Teach your kids the art of listening

2011-06-16 00:00

AN awful habit that I have developed as a parent is to not take the time to stop and listen to my children. Often they have a story to tell me and instead of stopping to engage with them I say, “I’m listening — follow me.” Then as I dash about doing my chores they tag behind telling me their tale. While I can multitask, what message am I telling my children regarding the importance of listening?

Listening is a fundamental tool that is responsible for us learning to talk and communicate. Listening allows us to know what is happening around us and how we are required to engage with our environment. Often we ask our children if they are listening to us and yet we have never taught them to stop and really hear.

Our world is a world of noises and sounds, many of which bypass our ears unheard. One important listening skill to develop is that of being able to block out background noise and focus on the single voice or sound that is requiring your attention. This is particularly important in the classroom.

The child who is unable to block out the lawn mower, a car passing and the squeak of his friend’s pencil will not be able to focus on his teacher’s voice. On the flipside, however, with so many sounds assaulting our ears all the time, children don’t learn what sounds are important and they tend to block them all out — even the teacher’s or parent’s voice. It is therefore important that, as parents, we take the time to teach our children how to listen, discern different sounds and choose which ones to focus upon.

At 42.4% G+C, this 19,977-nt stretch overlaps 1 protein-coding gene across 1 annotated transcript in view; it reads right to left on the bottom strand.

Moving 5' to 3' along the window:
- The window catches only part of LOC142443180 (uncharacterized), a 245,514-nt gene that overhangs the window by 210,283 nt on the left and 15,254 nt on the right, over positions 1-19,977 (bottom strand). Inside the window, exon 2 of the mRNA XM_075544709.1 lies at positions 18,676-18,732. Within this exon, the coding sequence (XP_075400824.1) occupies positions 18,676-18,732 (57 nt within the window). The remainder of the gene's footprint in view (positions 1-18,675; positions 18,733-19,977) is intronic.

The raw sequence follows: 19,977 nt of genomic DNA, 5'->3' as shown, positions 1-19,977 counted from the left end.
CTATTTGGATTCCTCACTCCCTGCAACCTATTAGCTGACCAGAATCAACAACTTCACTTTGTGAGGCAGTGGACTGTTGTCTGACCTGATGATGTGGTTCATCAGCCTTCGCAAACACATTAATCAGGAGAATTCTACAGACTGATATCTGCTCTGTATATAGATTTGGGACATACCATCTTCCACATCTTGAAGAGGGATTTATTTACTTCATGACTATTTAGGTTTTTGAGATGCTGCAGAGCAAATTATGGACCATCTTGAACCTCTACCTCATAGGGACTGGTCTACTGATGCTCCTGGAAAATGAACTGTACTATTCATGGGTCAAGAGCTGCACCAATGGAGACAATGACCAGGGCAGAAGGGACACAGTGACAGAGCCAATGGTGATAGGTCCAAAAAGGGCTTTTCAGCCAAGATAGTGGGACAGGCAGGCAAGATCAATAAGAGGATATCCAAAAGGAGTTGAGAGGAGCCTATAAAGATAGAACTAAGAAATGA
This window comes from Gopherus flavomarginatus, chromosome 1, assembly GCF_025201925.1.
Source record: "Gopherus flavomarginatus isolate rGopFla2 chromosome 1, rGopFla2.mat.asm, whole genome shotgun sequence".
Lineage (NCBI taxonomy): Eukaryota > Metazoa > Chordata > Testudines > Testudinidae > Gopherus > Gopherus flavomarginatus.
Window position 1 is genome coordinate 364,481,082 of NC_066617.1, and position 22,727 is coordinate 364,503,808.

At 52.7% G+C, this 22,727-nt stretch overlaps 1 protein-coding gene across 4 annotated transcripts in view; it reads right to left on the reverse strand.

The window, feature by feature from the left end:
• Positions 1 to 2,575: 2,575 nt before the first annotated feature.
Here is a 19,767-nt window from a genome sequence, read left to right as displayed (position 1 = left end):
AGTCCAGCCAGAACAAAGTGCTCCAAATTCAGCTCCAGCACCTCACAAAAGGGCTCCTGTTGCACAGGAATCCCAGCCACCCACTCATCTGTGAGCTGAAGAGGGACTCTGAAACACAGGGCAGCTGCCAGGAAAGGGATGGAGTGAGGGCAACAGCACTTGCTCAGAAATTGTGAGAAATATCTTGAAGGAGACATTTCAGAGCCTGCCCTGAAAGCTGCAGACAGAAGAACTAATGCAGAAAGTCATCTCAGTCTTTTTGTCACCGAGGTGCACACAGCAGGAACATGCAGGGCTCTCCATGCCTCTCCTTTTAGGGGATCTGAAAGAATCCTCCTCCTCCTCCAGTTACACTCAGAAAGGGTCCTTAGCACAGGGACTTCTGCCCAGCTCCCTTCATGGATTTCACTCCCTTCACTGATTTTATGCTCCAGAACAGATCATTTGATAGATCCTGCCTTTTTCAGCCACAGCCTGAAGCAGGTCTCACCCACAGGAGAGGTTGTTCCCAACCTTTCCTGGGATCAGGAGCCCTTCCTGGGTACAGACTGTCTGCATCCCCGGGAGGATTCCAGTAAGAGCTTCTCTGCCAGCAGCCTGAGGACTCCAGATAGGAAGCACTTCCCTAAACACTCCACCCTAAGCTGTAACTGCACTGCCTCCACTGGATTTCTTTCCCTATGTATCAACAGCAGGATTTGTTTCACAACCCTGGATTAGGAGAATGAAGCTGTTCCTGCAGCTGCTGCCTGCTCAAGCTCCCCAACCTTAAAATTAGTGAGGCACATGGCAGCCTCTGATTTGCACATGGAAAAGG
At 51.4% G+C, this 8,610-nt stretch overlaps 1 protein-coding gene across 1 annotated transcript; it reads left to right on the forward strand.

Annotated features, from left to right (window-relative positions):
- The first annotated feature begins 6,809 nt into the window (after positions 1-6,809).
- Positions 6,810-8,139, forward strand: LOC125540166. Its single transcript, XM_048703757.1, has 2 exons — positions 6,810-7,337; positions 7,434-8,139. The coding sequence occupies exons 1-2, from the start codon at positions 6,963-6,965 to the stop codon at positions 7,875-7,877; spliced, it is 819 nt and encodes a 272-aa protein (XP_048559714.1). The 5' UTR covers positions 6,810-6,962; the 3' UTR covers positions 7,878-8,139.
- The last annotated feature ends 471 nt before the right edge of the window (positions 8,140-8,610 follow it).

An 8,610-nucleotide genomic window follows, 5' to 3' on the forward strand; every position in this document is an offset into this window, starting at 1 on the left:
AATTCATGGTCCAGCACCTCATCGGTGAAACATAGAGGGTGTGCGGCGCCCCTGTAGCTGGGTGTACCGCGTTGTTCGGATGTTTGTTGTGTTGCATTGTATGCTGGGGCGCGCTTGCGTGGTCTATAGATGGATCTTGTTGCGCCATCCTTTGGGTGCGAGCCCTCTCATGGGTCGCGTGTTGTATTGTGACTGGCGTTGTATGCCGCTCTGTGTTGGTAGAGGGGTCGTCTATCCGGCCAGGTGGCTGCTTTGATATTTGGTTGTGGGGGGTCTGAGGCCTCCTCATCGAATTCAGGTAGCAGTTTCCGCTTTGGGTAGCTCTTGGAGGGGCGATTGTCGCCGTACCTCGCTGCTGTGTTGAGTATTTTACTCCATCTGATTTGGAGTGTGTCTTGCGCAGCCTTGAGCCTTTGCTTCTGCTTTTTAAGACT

We need to stop nagging and always telling our children things as then our voice simply fades into background noise.

Once a child was reprimanded by her teacher, she went home and told her mother how the teacher had carried on and on. No, she didn’t know what the teacher had said but “the teacher’s voice had sounded just like cat’s fighting”. What an explicit example of what may be going on inside a child’s mind while we think they are listening to our long-winded speeches.

The first step in training our child’s listening skills is to keep our instructions and explanations short and to the point.

Secondly, insist on eye contact before you give an instruction — ensure their undivided attention.

We need to assist our children in hearing many different sounds and then help them single out and listen to one of them. One of the easiest ways to do this is to simply stop life for a few minutes and spend some time listening. You may be in the shops, the garden, outside the school or visiting granny — you can suddenly initiate “I hear with my little ear…” and then let you child rattle off all the sounds he or she can hear. Now challenge the child to see if he or she can find out more information about one of the sounds. You may ask your child to try to imitate a bird’s sound, or if he or she hears cars or a truck or how many children he or she thinks are shouting. This will then require the child to single out one sound and focus upon only it.

In order to excel in our audi-tory world, being able to focus on a single sound and truly listen to it is an ability every child needs to develop and as parents we need to help them build this vital life skill.

• Joanne Madgwick is a parenting and educational consultant. Find out more about her at www.susa parentcenter.com

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